The wonders and horrors of post-processing

Post-processing your photos is actually just editing them. If you’re on Instagram, you know what it’s like: Select the photo, choose an oddly-named filter, maybe tune up the contrast to bring out your eyes, and you’re done. But there’s actually a lot more to it than that.

To post-process a photo is to fine-tune it to your liking, or just make sure everything in the photo is balanced if it is not already. It makes your images look professional, or it can be a life saver if there’s a little splotch in the photo and you don’t want it there. I’ve used it in many ways- to crop out a little blade of grass, to make the image look sharp, or to give it that bright and cheery feel. Post-processing has saved me from so many boring, underexposed photos that don’t look right, and I’m sure it has for you, too.

Of course, there are so many to choose from, which one do you pick?

Pear treeSince I don’t really like to spend money when I can save it, I’ve never dabbled into things like Photoshop – although part of that is probably because the only computer I own is a Chromebook. But there are free quality alternatives to this, including web-based ones and full-fledged software. My favorite one is Polarr, which is free on the App Store, the Play store, and the Chrome Web store, as well as their version for Mac and Windows. Polarr does not let you do things like select one color in an image or heal, but instead it filters images, give them a distorted effect, and other things like that. The only catch is that you can buy a pro version for $20, and some good features like batch export (save multiple images at a time) are only available through it.

Another one I like is Pixlr Express/Touch Up, which is web-based (Touch Up is a Chrome app version) by Autodesk, and it was a good starter for me. I still use it for that “splash” effect – where the photo is black and white except for one object – but otherwise, I use Polarr now. I like the fact that it’s chock-full of features, including filters, overlays, borders, text, splash, heal, and more. Of course, the web version (Express) has ads, so that’s annoying. But Touch Up is really good! It also comes as an iPhone app and an Android app – both free. I still use the mobile app, and rarely the desktop one.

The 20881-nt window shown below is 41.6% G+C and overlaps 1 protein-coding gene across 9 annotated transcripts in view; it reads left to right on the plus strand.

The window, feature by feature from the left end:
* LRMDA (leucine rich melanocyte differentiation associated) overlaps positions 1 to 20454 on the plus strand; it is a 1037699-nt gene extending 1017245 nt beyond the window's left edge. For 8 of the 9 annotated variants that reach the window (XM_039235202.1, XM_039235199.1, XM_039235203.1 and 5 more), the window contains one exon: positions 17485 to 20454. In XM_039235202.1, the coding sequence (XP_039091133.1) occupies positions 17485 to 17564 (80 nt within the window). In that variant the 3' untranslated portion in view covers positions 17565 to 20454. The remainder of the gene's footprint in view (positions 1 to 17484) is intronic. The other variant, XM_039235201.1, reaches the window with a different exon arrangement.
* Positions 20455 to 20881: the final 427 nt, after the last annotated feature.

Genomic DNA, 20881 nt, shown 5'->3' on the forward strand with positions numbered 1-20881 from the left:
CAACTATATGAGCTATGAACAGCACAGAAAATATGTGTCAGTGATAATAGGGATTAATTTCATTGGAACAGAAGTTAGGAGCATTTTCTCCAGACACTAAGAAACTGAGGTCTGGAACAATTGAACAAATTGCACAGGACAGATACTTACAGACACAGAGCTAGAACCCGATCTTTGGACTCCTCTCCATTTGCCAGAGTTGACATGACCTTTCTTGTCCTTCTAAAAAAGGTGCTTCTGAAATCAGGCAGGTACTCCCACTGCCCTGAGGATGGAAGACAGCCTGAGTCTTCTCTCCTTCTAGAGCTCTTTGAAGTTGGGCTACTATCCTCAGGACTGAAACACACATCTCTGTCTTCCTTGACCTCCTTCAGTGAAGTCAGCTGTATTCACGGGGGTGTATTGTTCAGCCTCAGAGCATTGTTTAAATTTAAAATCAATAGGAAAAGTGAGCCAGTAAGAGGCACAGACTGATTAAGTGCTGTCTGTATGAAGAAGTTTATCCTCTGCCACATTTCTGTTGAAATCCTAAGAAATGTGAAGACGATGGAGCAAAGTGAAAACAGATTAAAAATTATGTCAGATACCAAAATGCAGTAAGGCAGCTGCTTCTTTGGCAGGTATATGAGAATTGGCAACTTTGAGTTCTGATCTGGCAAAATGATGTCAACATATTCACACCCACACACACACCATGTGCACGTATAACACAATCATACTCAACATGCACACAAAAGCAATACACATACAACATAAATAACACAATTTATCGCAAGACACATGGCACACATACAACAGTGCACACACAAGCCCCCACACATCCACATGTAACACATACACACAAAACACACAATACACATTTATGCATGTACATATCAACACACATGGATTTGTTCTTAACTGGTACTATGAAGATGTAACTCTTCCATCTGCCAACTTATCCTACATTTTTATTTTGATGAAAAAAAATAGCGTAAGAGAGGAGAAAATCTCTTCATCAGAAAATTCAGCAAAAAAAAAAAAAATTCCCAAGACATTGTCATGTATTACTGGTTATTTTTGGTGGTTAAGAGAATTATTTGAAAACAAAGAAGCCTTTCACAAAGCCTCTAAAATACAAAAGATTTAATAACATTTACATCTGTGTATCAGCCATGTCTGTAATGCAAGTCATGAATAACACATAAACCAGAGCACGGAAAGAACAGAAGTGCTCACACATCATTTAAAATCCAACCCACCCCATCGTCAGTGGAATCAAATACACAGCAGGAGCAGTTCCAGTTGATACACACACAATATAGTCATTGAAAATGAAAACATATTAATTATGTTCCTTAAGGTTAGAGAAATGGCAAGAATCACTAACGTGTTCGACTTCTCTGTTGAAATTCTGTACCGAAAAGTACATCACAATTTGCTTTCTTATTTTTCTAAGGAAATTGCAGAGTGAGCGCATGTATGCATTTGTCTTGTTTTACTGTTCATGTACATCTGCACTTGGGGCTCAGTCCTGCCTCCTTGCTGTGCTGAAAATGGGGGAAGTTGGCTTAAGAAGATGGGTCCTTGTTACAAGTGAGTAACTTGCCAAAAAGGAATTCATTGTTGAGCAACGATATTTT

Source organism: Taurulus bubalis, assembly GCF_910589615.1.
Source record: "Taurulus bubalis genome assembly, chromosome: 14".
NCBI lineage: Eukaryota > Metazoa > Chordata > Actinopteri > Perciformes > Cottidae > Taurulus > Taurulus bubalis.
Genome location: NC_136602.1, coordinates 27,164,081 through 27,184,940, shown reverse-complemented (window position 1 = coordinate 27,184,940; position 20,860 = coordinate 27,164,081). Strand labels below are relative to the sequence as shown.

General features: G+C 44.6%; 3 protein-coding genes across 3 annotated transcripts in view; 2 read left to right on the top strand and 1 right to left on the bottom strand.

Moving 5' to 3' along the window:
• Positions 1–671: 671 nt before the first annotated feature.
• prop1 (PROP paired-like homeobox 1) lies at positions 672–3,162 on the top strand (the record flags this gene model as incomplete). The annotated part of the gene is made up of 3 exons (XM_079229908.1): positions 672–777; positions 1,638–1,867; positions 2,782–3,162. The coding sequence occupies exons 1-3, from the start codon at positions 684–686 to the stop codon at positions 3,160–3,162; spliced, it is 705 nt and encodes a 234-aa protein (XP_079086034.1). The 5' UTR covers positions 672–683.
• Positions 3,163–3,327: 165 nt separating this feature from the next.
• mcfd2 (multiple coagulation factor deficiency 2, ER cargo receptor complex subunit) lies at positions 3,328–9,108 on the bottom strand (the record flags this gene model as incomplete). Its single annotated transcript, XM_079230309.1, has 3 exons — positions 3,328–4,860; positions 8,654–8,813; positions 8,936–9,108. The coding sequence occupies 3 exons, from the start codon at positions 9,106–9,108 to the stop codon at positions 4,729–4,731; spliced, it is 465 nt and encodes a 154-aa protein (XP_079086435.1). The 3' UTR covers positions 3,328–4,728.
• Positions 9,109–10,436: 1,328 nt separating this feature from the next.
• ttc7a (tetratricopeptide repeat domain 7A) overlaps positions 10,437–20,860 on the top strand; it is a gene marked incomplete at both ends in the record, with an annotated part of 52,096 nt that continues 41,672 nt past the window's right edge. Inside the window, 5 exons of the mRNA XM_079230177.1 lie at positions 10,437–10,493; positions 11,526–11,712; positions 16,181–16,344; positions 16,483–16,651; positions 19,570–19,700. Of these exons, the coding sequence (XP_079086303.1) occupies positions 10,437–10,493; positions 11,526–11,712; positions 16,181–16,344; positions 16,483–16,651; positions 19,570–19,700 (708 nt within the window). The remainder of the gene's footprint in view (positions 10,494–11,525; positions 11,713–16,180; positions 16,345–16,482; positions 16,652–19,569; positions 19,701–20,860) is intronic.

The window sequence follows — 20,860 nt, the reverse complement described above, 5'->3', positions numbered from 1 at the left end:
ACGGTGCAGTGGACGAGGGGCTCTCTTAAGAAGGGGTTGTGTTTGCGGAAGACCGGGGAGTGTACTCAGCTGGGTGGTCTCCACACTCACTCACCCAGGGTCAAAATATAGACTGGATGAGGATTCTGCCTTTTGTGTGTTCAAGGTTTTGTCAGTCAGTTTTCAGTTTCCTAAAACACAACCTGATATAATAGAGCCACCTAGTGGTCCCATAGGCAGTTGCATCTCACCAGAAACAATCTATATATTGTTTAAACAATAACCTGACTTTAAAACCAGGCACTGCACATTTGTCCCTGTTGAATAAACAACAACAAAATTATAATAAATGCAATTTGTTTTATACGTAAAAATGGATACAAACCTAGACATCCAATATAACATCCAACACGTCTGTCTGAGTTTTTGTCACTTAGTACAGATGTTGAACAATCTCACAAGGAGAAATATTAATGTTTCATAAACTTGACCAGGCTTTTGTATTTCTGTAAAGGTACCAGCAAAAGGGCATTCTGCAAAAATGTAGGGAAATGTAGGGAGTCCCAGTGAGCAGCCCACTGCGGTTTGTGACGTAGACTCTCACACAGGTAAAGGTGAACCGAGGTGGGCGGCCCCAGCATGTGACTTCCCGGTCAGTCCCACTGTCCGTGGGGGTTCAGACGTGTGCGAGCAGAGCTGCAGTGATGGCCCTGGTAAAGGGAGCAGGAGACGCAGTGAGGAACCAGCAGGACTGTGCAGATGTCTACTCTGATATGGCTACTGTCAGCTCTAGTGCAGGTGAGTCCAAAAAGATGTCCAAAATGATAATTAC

Now I’ve talked about the benefits of post-processing and two of my favorite editors. But what about the problems?

Chickadee looking in birdhouse BWThe thing I hate most about post-processing is the fact that almost all web-based services and mobile apps will compress your images horribly. (Thanks for being a bro and not doing that, Polarr.) This is especially bad for someone like me who loves the quality of his camera and hates to see his images in such poor quality. This is also why I hate cropping. Another bad one is the fact that if your computer isn’t super fast, dedicated software can be slow as a snail to upload your photos.

In my opinion, the advantages outweigh the problems, so I’m going to keep on using photo editors. As for you – I’ll let you decide that yourself. Even though you’ll probably still use them anyway.

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My pets

I have pets. Three of them. One dog, two birds. They get along pretty well, even though they’re actually afraid of each other. Their names are Louis, Jane, and Casey.

Louis and Jane are my birds. Louis is green with a yellow head and Jane is teal with a white head. They’re both really adorable, but they can be flighty (haha) and irritable at times. We’ve had them since July 2013. I think they’re both about three and a half now.File_000 Louis is pretty mild and is afraid of most things, except me. He doesn’t really bite that often, and when he does, he’s not really that angry or scary – he’s just afraid of whatever fleshy thing with large grasping appendages that’s cornered him in his cage. The weird thing with him is that he’s so heavy. Jane is pretty light, and she can fly around easily. My aunt’s bird was about as light as Jane. But Louis is really heavy, and not super great at landing.

File_004Jane is adorable – don’t get me wrong. Sadly, she’s not mine – my brother bought her when I bought Louis. She will perch on your hand and chirp quite a lot – unless you upset her; then she will bite your hand until you almost shake her off. She doesn’t do that a lot anymore, but she used to, and it was really scary. Now the only problem is getting her out of her cage. She’s pretty spunky and really adept at flying around the room and landing on the trim on the top of the door. We actually used to use a glove to get her down since he liked it so much and didn’t bite it, but now that I’ve been letting the birds out more, she is getting used to me.